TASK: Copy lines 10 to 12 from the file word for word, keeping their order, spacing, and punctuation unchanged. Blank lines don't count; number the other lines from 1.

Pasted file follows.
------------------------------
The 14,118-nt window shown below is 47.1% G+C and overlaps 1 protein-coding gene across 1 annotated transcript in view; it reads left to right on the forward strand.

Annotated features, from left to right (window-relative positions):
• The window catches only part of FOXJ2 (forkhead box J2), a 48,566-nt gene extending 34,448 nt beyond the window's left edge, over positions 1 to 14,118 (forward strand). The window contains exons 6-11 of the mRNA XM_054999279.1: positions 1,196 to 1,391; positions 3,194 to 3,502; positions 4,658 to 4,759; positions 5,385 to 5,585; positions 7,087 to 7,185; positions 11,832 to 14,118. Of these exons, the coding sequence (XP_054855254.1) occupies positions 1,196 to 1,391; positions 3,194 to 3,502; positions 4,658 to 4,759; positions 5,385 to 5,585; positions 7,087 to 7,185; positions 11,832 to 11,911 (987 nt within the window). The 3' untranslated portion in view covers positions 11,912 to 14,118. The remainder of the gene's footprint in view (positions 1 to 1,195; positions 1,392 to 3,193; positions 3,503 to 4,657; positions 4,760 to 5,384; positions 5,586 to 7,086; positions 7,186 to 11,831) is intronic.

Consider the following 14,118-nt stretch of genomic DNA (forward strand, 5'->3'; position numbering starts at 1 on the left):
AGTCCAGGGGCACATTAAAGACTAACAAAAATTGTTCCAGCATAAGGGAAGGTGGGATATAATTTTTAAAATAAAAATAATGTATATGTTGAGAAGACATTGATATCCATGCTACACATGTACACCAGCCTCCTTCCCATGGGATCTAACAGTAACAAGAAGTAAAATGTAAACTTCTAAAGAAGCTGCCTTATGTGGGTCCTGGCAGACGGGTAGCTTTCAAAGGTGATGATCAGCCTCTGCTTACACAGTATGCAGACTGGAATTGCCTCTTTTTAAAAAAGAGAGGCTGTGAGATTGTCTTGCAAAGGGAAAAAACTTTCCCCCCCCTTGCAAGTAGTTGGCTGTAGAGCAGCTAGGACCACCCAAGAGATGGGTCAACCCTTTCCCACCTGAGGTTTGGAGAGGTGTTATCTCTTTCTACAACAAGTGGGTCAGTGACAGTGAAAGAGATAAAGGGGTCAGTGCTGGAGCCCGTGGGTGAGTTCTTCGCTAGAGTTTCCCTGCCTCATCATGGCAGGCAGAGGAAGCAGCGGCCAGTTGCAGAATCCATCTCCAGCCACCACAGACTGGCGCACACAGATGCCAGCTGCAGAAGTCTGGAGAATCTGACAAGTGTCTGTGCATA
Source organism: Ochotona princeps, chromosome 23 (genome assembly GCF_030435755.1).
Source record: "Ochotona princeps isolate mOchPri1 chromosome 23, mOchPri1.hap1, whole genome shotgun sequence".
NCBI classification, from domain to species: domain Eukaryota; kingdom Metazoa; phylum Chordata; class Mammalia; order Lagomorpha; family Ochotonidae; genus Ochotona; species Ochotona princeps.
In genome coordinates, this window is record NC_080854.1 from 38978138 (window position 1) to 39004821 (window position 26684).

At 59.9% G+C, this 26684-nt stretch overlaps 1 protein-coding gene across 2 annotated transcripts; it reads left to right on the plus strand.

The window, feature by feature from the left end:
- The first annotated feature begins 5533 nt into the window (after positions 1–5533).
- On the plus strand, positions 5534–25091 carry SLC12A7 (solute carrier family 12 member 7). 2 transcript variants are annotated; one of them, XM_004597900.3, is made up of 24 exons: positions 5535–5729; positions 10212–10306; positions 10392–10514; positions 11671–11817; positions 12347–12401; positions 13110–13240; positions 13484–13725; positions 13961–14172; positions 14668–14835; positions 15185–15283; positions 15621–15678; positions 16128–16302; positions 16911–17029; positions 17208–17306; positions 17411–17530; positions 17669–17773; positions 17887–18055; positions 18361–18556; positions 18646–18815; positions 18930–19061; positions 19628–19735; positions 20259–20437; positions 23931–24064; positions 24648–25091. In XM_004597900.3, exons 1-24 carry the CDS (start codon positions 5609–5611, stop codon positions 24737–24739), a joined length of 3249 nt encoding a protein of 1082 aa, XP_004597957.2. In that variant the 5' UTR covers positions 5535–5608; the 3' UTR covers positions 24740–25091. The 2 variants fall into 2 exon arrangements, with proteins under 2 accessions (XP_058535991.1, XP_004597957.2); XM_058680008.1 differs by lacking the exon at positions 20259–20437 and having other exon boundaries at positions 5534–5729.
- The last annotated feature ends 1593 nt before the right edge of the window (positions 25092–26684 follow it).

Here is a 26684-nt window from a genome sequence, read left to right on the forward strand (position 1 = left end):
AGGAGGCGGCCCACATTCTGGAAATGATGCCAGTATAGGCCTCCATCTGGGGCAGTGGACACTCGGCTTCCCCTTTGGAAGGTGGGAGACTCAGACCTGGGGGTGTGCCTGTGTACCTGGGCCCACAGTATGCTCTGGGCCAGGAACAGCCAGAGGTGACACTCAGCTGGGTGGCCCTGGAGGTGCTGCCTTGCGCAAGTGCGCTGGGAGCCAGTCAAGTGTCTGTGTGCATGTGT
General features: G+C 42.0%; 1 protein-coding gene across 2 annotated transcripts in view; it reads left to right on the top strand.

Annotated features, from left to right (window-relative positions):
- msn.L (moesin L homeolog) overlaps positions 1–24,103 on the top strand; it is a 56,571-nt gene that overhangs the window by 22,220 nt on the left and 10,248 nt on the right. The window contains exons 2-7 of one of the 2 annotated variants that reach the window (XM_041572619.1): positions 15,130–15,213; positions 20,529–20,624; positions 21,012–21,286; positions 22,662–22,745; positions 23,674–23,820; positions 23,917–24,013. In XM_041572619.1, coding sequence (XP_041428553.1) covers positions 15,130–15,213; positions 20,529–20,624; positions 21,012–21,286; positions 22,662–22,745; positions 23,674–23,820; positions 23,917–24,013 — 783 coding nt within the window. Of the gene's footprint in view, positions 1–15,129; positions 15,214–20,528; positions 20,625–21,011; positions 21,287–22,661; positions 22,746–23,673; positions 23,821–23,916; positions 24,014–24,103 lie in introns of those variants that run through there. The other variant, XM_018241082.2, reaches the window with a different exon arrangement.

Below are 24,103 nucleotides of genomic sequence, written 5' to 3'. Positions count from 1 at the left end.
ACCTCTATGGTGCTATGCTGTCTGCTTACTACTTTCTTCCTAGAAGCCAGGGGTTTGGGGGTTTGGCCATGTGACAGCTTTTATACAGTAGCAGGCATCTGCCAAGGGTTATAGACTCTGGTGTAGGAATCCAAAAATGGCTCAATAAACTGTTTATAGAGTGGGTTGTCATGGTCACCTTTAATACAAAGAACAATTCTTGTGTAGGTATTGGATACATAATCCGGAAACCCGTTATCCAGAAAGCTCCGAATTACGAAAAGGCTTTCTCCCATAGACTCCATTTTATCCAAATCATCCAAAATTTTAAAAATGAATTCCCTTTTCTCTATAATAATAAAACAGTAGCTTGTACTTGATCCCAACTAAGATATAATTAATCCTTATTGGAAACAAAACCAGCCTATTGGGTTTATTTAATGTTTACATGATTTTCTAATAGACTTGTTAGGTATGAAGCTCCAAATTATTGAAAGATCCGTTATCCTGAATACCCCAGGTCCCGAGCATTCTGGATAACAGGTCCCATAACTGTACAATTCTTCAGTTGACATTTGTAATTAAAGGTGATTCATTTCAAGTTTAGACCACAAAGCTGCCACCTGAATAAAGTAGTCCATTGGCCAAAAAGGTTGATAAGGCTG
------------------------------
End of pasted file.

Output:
At 59.9% G+C, this 26684-nt stretch overlaps 1 protein-coding gene across 2 annotated transcripts; it reads left to right on the plus strand.

The window, feature by feature from the left end:
- The first annotated feature begins 5533 nt into the window (after positions 1–5533).